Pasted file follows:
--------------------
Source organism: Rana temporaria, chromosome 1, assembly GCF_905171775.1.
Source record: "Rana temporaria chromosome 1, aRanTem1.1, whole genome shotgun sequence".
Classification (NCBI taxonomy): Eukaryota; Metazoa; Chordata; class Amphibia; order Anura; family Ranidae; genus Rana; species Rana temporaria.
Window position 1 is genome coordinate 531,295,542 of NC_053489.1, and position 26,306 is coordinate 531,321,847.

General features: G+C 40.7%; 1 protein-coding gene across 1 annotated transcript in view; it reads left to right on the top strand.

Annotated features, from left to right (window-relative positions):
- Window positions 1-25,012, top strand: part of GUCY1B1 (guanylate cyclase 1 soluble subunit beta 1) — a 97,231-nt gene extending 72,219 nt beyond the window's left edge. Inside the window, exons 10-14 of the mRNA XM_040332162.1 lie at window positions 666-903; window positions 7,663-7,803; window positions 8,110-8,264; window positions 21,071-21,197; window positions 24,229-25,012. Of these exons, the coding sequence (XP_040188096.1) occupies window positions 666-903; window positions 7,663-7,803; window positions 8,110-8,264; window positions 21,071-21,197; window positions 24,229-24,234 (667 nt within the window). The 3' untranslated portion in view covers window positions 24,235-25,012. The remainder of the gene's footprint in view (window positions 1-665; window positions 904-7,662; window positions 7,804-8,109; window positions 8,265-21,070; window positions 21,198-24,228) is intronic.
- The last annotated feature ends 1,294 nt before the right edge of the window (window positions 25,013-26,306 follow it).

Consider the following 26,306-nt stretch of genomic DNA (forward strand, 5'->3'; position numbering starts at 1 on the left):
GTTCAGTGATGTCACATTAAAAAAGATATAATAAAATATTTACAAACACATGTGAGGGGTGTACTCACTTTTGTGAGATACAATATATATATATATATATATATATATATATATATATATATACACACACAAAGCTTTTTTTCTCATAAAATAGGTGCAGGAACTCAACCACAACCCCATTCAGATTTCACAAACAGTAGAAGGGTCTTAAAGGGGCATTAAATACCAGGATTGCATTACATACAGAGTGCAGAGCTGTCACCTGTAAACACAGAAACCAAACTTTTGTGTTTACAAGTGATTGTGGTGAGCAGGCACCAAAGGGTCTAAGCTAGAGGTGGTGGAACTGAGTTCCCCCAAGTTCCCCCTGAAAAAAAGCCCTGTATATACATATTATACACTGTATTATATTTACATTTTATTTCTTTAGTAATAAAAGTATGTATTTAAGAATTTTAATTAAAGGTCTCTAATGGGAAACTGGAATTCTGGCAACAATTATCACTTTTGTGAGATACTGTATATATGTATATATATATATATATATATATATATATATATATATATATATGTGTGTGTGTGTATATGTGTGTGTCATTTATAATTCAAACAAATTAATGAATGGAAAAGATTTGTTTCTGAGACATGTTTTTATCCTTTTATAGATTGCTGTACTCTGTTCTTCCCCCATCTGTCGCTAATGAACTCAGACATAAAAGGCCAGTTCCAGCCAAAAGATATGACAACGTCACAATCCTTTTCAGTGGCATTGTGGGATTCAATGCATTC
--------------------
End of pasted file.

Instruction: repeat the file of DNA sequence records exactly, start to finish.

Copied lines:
Source organism: Rana temporaria, chromosome 1, assembly GCF_905171775.1.
Source record: "Rana temporaria chromosome 1, aRanTem1.1, whole genome shotgun sequence".
Classification (NCBI taxonomy): Eukaryota; Metazoa; Chordata; class Amphibia; order Anura; family Ranidae; genus Rana; species Rana temporaria.
Window position 1 is genome coordinate 531,295,542 of NC_053489.1, and position 26,306 is coordinate 531,321,847.

General features: G+C 40.7%; 1 protein-coding gene across 1 annotated transcript in view; it reads left to right on the top strand.

Annotated features, from left to right (window-relative positions):
- Window positions 1-25,012, top strand: part of GUCY1B1 (guanylate cyclase 1 soluble subunit beta 1) — a 97,231-nt gene extending 72,219 nt beyond the window's left edge. Inside the window, exons 10-14 of the mRNA XM_040332162.1 lie at window positions 666-903; window positions 7,663-7,803; window positions 8,110-8,264; window positions 21,071-21,197; window positions 24,229-25,012. Of these exons, the coding sequence (XP_040188096.1) occupies window positions 666-903; window positions 7,663-7,803; window positions 8,110-8,264; window positions 21,071-21,197; window positions 24,229-24,234 (667 nt within the window). The 3' untranslated portion in view covers window positions 24,235-25,012. The remainder of the gene's footprint in view (window positions 1-665; window positions 904-7,662; window positions 7,804-8,109; window positions 8,265-21,070; window positions 21,198-24,228) is intronic.
- The last annotated feature ends 1,294 nt before the right edge of the window (window positions 25,013-26,306 follow it).

Consider the following 26,306-nt stretch of genomic DNA (forward strand, 5'->3'; position numbering starts at 1 on the left):
GTTCAGTGATGTCACATTAAAAAAGATATAATAAAATATTTACAAACACATGTGAGGGGTGTACTCACTTTTGTGAGATACAATATATATATATATATATATATATATATATATATATATATACACACACAAAGCTTTTTTTCTCATAAAATAGGTGCAGGAACTCAACCACAACCCCATTCAGATTTCACAAACAGTAGAAGGGTCTTAAAGGGGCATTAAATACCAGGATTGCATTACATACAGAGTGCAGAGCTGTCACCTGTAAACACAGAAACCAAACTTTTGTGTTTACAAGTGATTGTGGTGAGCAGGCACCAAAGGGTCTAAGCTAGAGGTGGTGGAACTGAGTTCCCCCAAGTTCCCCCTGAAAAAAAGCCCTGTATATACATATTATACACTGTATTATATTTACATTTTATTTCTTTAGTAATAAAAGTATGTATTTAAGAATTTTAATTAAAGGTCTCTAATGGGAAACTGGAATTCTGGCAACAATTATCACTTTTGTGAGATACTGTATATATGTATATATATATATATATATATATATATATATATATATATATATGTGTGTGTGTGTATATGTGTGTGTCATTTATAATTCAAACAAATTAATGAATGGAAAAGATTTGTTTCTGAGACATGTTTTTATCCTTTTATAGATTGCTGTACTCTGTTCTTCCCCCATCTGTCGCTAATGAACTCAGACATAAAAGGCCAGTTCCAGCCAAAAGATATGACAACGTCACAATCCTTTTCAGTGGCATTGTGGGATTCAATGCATTC